Vitamin E Oil For Raynaud’s

I read a lot of clinical research articles after my rheumatologist introduced me to Sildenafil because the article that explained the usefulness of Sildenafil also talked about other therapies I had not tried. One of those therapies was Vitamin E oil.

Vitamin E oil has been shown to have antioxidant effects and some limited research indicates minor benefit for improved healing of arterial ulcers on the fingers (which can occur from severe Raynauds). I also knew from my background as a nurse that we apply combo creams with vitamin E and zinc (both antioxidants) to severe pressure ulcers (bedsores), as well as severe diaper rash. So I knew that the oil would be good for my skin.

When I applied the Vitamin E oil, I found that it feels very soothing, and I observed a reduction in the number of torn cuticles or skin tears on my hands after using it regularly (1-2 times a day). My skin seemed healthier and softer. The wounds on my fingertips were previously dry and painful, and applying Vitamin E oil helped heal the open areas.

The redness I usually saw on my cuticles where they would get inflamed also decreased. I don’t know of a way to scientifically measure the result, but my husband noticed the difference, and he reminds me to use my E oil if my hands start getting dry.

I carry a small bottle of Vitamin E oil in my purse now. It is especially useful in the winter when the air is dry, and I wash my hands frequently. I also put another bottle by my bedside, so I can apply it to my hands before sleeping.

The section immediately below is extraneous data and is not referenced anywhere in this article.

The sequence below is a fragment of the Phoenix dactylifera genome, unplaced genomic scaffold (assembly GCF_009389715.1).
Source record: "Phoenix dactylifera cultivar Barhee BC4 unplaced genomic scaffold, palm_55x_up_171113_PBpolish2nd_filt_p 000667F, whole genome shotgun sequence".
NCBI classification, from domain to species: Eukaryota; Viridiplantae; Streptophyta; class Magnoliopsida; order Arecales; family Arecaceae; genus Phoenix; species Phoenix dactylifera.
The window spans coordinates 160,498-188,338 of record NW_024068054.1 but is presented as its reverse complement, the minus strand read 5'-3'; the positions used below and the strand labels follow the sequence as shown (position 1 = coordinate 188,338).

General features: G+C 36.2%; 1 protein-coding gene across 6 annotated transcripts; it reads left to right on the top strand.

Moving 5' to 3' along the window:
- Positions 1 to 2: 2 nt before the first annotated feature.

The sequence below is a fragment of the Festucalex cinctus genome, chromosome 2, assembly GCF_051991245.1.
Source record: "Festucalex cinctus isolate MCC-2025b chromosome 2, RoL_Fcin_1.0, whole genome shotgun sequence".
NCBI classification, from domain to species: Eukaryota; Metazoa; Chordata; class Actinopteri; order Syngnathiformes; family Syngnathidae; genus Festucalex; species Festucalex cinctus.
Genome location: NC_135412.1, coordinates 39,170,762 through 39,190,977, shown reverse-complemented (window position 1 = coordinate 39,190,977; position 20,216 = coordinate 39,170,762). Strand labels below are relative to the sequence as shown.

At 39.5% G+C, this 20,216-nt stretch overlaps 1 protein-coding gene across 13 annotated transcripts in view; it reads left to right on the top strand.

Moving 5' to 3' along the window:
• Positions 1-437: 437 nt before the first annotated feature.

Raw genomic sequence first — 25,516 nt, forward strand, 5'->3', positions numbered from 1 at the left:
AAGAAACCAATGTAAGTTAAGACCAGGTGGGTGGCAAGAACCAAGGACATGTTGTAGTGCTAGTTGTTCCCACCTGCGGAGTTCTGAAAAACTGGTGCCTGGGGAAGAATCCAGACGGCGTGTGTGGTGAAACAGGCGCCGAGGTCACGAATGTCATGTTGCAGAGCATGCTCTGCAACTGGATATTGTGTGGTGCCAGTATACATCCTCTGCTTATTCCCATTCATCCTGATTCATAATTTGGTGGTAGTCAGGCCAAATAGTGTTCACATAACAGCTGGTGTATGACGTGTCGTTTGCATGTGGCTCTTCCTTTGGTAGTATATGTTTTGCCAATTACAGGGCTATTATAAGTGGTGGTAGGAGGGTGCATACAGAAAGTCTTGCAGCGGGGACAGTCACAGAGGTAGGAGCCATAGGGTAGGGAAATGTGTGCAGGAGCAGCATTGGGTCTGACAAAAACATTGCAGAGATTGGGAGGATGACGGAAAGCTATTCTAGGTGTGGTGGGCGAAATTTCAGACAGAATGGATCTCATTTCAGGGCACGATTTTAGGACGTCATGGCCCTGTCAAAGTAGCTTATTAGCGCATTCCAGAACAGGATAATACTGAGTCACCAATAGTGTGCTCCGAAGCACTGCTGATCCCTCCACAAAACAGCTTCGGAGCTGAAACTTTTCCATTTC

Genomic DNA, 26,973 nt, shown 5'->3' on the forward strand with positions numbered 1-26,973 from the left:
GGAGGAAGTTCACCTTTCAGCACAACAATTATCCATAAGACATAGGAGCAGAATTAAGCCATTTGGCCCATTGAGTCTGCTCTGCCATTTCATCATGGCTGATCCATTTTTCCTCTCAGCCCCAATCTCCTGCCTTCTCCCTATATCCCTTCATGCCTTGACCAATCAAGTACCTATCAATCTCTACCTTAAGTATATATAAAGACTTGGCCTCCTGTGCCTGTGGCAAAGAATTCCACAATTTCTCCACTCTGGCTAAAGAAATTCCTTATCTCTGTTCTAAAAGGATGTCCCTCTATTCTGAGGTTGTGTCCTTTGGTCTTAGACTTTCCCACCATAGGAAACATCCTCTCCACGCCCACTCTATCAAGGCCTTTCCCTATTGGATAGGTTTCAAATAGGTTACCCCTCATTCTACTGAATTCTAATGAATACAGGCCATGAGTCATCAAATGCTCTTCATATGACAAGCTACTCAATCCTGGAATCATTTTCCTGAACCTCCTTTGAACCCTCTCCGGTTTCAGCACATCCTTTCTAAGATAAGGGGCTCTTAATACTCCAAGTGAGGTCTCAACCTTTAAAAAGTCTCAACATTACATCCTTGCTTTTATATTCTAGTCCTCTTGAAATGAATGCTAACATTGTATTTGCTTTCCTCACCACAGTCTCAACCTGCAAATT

One drawback is that the oil does not absorb quickly. I have heard that it absorbs better in combination with other oils, and I would be interested in exploring how that works. It seems even the simplest tasks can be challenging when your hands are covered in oil, for example it can be difficult to open doors, drive, apply makeup, keep unruly toddlers from running into traffic, etc.

However, as long as I’m conscientious about what I’ll be doing over the next ten minutes, I honestly don’t mind the slow absorption rate because it gives me an excuse to massage my hands for a few minutes. It feels wonderful to oil up my hands and massage them, and I know massage improves blood flow as well.

In conclusion, I have used vitamin E containing products before, but I would recommend the oil itself if you are like me and struggle with poor circulation and dry, chapped fingers. It is affordable and widely available, and it is one way that you can apply antioxidants directly to the tissue that needs it most.

'Vitamin E Oil For Raynaud’s' has 1 comment

  1. January 18, 2016 @ 10:13 am rijpe vrouwen

    we like your blog very much. we think I will visit your website again!


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